Comparison between Chinese Zodiac and Western Astrology

With the Chinese New Year approaching, and 2022 being the year of the tiger, it is worthwhile to try to understand the Chinese zodiac, a divinatory scheme that differs from Western astrology.

The main similarities between the two schemes are that both are based on the date and time of birth, and both use 12 symbols or signs to communicate meaning. To help you understand the differences, we’ve listed some of the most significant ones.

The 12 Signs

There is the same number of signs in both systems: 12. Ox/Bull and Goat/Ram are two that appear to be similar.

Rat, Ox, Tiger, Rabbit, Dragon, Snake, Horse, Goat, Monkey, Rooster, Dog, and Pig are the Chinese zodiac signs.

The Western signs are Ram, Bull, Twins, Crab, Lion, Virgin, Scales, Scorpion, Centaur, Sea-Goat, Water Bearer, and Fish.

The year 2020 is the Rat, the year 2021 is the Ox, and the year 2022 is the Tiger.

The Signs’ Origins

The 12 signs of Chinese astrology are derived from a myth that when God was developing a calendar, all creatures on Earth were summoned to compete in a race. The first 12 people to cross the finish line were given Chinese zodiac signs.

This differs from Western astrology, which bases the 12 signs on the positions of the constellations relative to the earth. Greek mythology was used to name the constellations.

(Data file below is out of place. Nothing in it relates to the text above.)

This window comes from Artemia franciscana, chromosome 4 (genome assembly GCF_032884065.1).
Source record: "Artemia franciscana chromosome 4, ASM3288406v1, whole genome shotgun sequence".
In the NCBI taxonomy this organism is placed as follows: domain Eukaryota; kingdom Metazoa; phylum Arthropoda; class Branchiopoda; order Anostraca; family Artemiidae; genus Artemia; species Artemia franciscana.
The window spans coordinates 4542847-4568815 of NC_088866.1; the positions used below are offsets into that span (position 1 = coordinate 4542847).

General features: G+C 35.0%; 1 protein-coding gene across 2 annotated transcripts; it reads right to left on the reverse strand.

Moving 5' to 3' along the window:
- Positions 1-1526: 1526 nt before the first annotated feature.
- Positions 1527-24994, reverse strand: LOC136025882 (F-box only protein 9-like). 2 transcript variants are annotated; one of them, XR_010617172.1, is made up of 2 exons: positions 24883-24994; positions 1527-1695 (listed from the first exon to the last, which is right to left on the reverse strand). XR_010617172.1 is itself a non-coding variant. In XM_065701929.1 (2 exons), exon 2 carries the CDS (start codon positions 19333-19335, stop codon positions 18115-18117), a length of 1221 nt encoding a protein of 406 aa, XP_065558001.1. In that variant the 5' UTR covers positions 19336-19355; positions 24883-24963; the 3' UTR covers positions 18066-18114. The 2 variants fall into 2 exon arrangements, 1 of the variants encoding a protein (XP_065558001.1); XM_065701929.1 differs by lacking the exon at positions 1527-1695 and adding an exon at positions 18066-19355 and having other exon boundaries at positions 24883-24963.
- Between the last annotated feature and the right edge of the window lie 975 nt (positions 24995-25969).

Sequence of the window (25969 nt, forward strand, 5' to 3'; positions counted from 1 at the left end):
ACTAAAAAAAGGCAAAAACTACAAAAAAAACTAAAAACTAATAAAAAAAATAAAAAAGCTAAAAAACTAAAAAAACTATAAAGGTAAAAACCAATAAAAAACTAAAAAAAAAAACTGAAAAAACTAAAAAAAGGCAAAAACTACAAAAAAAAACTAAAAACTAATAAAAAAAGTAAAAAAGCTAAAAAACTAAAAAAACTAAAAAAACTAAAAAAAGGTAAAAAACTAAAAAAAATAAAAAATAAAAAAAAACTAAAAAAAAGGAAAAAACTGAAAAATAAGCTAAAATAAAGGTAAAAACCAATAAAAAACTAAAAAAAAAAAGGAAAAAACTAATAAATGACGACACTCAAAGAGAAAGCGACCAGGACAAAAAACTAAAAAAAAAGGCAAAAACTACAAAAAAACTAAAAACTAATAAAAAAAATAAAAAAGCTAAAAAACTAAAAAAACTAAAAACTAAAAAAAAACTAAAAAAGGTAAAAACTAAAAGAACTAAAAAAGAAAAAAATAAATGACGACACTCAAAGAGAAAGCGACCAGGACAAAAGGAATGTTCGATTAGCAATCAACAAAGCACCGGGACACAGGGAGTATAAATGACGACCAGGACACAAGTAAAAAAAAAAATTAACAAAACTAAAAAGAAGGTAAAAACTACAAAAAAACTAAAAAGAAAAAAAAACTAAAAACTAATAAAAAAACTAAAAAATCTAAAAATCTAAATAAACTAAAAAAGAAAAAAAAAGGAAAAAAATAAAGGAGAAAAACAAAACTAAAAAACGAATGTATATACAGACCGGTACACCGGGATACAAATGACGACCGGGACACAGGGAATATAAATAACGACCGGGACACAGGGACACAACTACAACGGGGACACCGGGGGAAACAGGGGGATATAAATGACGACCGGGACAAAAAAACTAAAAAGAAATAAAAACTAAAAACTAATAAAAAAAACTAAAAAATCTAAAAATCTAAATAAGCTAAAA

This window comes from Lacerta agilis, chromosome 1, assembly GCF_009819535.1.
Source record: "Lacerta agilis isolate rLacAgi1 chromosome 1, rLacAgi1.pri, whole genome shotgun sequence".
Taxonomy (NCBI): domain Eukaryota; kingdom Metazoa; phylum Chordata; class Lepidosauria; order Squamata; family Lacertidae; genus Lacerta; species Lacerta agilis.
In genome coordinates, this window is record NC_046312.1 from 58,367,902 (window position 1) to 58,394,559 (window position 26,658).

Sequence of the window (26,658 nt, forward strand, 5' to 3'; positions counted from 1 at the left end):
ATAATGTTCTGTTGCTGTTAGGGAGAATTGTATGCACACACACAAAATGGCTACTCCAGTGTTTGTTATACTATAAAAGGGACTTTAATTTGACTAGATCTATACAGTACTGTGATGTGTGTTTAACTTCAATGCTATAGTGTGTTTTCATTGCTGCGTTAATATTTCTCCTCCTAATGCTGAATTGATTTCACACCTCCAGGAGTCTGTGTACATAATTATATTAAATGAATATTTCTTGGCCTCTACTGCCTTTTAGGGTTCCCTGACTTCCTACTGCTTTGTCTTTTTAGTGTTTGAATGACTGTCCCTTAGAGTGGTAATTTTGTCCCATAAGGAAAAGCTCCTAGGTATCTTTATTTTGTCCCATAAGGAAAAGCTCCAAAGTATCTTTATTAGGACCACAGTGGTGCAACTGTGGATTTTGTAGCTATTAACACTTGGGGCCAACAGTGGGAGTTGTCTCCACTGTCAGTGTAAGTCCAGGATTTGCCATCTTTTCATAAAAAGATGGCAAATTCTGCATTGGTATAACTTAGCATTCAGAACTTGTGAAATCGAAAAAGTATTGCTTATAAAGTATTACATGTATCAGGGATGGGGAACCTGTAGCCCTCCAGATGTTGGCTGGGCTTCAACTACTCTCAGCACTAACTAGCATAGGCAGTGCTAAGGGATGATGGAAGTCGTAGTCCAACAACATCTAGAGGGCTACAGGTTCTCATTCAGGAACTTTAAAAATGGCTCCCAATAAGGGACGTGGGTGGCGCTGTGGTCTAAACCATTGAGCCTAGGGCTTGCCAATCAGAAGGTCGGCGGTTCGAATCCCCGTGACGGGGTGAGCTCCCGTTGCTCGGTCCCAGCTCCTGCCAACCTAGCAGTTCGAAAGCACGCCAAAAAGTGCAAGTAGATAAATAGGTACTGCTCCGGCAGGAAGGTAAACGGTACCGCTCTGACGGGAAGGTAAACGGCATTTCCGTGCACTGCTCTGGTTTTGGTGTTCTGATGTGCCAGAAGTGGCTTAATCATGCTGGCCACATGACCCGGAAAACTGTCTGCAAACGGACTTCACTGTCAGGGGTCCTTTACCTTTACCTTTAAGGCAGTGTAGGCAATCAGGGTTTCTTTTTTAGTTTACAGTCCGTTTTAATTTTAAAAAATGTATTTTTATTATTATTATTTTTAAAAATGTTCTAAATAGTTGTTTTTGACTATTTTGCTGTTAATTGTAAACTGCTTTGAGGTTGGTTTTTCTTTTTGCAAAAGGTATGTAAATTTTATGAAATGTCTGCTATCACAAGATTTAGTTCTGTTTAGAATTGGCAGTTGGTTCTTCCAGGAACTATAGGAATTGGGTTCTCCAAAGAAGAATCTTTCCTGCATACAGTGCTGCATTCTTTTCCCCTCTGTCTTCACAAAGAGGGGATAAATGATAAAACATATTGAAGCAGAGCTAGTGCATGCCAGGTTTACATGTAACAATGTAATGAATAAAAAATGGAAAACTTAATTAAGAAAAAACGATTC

Another Comparison: Zodiac Months

On the traditional Chinese solar calendar, the Chinese zodiac animals were assigned months. For a period, similar to a Western zodiac month, each animal sign corresponds with two of the 24 solar terms.

This means that the Western astrological signs and Chinese zodiac months overlap by a half-month, as shown in the diagram to the right.

More Than Your Birth Year and Month

Signs are divided per month in the simplified Western astrological framework, whereas Chinese signs are divided year by year in popular astrology. This means that people born in the same year have similar traits in Chinese beliefs, as opposed to those born in the same month-long time frame in Western beliefs.